President Bashar al-Assad’s forces seized a wide swath of rebel territory in the embattled Syrian city of Aleppo, spurring the flight of tens of thousands of civilians amid intense fighting that threatens the collapse of the opposition’s last major urban stronghold.
Activists and rebel leaders said pro-Assad forces on Monday recaptured the northern districts of the city, which has been divided between opposition forces on the east and Assad forces on the west since the rebels first stormed Syria’s second city in 2012.
The government advance means that over the course of a few days, rebels have lost about a third of their territory in Aleppo, which has become the most crucial — and bloodiest — battleground of Syria’s five-year civil war.
While past offensives in Aleppo led to intense jockeying among world powers to halt the fighting and maintain the status quo, the latest struggle has been marked by the absence of it — at least on the rebel side.
Key opposition supporters appear unable or unwilling to intervene. The Turkish government is focused on negotiating with Russia in an effort to weaken a Kurdish enclave in northern Syria that has stirred tensions with Turkey’s Kurdish population across the border.
Washington, always a reluctant rebel backer, has made no attempt at brokering a deal with the Kremlin to stop the bloodshed as it did in September. Rebels believe the lack of a US diplomatic initiative is a direct result of Donald Trump’s election, which they believe has disoriented US officials with the prospect of a pro-Assad administration in the White House.
UN Syria envoy Steffan de Mistura tried but failed to get negotiations off the ground.
Faced with uncertainty in Washington, Mr Assad’s patrons, Russia and Iran, have moved to take the upper hand both in Aleppo and the wider Syrian war. They are throwing in military assets, with Moscow providing air support as Iran and allied Shia foreign fighters from Lebanon and Iraq pour into the battle.
There is a state of panic across the besieged districts of Aleppo. All of eastern Aleppo has reached the peak of suffering — from the hunger, to the cold, to being cut off from the world
The rebel-held neighbourhoods of Aleppo have been under a fierce two-week Russian-backed campaign, with aircraft pounding the area night and day. About 250,000 people have been trapped with little food or few medical supplies during the months-long siege. Many fled as the shifting front lines opened escape routes.
“Earlier we warned about the regime trying to split besieged [rebel-held] Aleppo in two — instead, they took the northern districts completely,” said Yaser Alyoussef, a spokesman for the Nour al-Din al-Zinki rebel forces.
Residents and medics say at least one district was repeatedly bombarded on Monday with poison gas, which they suspected to be chlorine.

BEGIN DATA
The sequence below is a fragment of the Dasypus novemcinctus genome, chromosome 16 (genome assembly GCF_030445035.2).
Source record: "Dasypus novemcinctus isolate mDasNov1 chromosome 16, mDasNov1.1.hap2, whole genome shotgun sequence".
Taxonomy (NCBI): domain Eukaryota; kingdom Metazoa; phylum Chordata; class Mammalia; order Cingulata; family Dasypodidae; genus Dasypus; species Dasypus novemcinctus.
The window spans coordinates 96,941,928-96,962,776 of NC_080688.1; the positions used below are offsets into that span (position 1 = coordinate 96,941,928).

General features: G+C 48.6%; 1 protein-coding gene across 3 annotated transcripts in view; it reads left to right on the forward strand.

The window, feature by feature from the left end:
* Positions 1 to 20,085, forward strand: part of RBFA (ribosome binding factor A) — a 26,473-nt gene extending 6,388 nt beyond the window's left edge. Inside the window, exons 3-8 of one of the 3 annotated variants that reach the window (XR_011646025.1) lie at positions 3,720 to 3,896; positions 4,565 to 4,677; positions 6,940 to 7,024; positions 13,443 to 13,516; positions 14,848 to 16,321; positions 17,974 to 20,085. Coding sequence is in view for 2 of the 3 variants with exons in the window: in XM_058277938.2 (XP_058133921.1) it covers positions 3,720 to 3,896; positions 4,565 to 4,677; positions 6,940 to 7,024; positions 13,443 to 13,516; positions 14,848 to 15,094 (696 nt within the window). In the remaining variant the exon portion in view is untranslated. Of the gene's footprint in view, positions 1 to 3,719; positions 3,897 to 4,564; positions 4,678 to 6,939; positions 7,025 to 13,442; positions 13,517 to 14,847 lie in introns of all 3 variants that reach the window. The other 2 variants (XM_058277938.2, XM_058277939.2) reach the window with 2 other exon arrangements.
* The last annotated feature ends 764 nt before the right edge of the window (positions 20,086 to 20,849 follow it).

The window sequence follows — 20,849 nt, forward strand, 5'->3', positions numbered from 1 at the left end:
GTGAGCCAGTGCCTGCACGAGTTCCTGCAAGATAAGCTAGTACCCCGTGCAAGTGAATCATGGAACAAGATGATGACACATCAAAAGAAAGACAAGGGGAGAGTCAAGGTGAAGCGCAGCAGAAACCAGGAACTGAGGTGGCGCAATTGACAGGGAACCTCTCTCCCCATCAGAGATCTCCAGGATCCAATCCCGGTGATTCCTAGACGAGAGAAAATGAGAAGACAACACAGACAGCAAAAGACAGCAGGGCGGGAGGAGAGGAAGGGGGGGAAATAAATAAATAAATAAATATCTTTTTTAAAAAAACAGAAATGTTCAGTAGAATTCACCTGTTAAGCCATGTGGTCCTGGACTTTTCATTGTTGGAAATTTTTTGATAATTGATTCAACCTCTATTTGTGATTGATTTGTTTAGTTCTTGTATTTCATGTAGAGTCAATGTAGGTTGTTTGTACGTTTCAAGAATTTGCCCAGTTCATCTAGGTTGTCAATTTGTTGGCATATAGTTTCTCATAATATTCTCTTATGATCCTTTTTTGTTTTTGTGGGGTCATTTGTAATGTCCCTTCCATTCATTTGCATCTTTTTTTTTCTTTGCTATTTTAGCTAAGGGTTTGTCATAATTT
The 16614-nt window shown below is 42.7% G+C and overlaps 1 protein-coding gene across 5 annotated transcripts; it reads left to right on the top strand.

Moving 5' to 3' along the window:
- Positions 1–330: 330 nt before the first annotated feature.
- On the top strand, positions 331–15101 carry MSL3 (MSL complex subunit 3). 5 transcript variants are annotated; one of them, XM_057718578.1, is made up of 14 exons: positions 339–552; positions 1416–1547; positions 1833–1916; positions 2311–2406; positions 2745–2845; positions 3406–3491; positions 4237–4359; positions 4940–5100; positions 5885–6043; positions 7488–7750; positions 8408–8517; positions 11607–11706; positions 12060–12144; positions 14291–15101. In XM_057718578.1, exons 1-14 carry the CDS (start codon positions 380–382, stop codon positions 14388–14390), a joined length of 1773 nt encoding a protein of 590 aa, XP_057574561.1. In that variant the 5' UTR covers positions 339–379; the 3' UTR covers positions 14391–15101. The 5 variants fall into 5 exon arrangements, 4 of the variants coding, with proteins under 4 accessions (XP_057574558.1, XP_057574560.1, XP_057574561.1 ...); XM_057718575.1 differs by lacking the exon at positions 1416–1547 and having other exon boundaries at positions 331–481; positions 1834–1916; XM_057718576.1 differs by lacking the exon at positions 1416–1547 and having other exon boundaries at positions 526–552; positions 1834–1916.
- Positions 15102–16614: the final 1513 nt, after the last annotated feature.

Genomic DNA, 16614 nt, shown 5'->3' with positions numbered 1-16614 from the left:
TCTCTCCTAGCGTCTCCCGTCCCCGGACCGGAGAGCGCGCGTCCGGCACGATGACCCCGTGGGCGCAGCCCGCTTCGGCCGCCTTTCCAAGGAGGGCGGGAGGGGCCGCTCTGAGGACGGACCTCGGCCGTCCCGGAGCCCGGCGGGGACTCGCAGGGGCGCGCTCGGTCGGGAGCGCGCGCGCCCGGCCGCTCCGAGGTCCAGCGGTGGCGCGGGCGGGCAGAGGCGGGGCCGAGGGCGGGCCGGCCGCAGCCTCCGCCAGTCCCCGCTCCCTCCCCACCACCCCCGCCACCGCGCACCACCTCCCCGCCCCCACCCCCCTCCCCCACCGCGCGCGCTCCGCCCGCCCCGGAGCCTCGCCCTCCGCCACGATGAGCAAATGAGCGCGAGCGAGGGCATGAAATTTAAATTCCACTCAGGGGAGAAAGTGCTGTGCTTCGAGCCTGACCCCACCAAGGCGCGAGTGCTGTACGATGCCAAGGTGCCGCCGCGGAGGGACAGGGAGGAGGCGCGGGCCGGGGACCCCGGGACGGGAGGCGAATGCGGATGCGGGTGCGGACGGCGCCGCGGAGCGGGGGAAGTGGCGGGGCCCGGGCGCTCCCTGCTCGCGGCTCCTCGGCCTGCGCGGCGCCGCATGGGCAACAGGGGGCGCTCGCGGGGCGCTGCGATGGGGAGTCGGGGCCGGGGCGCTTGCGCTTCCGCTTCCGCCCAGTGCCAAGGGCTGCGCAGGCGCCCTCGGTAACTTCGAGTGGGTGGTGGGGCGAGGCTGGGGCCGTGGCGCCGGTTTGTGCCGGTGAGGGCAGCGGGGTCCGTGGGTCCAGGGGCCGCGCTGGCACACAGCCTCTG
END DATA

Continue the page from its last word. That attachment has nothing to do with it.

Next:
“There is a state of panic across the besieged districts of Aleppo. All of eastern Aleppo has reached the peak of suffering — from the hunger, to the cold, to being cut off from the world,” said Mohammed Khandaqani, a medic inside the city, who described the situation as “the worst moment since the revolution began in Aleppo”.
Mr Assad hopes that if he can crush this opposition stronghold he will relegate the rebels to a rump insurgency in the northern countryside, and gain the upper hand in any future political settlement.
Aleppo residents say about 30,000 people have fled, with many heading deeper into rebel areas, and at least 10,000 fleeing to government-held districts or to a city enclave held by Kurdish militants, who say they have maintained neutrality between rebel and Assad forces but whom the opposition accuses of colluding with the regime.
The Syrian Observatory for Human Rights said about 6,000 people had poured into the Kurdish-controlled Sheikh Maqsoud district, which has been spared much of the bombing. It also said Kurdish forces had seized at least two rebel districts for themselves amid the regime advances.
Video uploaded by the Kurdish forces showed crowds of people streaming towards them, carrying rucksacks and bin bags filled with blankets and clothes. “You’re safe now. Don’t be afraid,” some of the Kurdish fighters said, helping families carrying crying children. One woman knelt on the ground and prayed as soon as she reached safety.
Opposition neighbourhoods further from the front lines were inundated with families fleeing.
“Every home is filled, and some were even put in buildings already destroyed by shelling,” said Manal, a resident who asked to be identified by only her first name for safety. “I realise our death is near, and what angers me about it is the silence of the international community.”
Hisham Skaff, member of one of Aleppo’s neighbourhood opposition councils, called on rebels to create a passage into the opposition-held countryside.
“It’s impossible now to ask people to withstand more,” he said. “I am a son of Aleppo, this city runs in my veins … I feel like a plant about to be ripped out from its roots.”
Syria’s civil war began as peaceful protests in 2011 but quickly degenerated into a struggle of warring factions that have fragmented the country. Rebels hold patches of territory, mostly in the north-west, while Kurdish forces hold much of the north-east. Mr Assad’s forces hold the coast and most of central Syria, including the capital, Damascus. Meanwhile jihadi forces such as Isis have exploited the chaos to seize swaths of territory across the country.
Rebel leaders privately acknowledged this has become their darkest hour in the war.
“There are no other steps to take — it’s over … all the other powers are following their own interests” said one rebel leader. “A lot of innocent people are going to die — most of them poor. Some may not even know what cause they’re dying for.”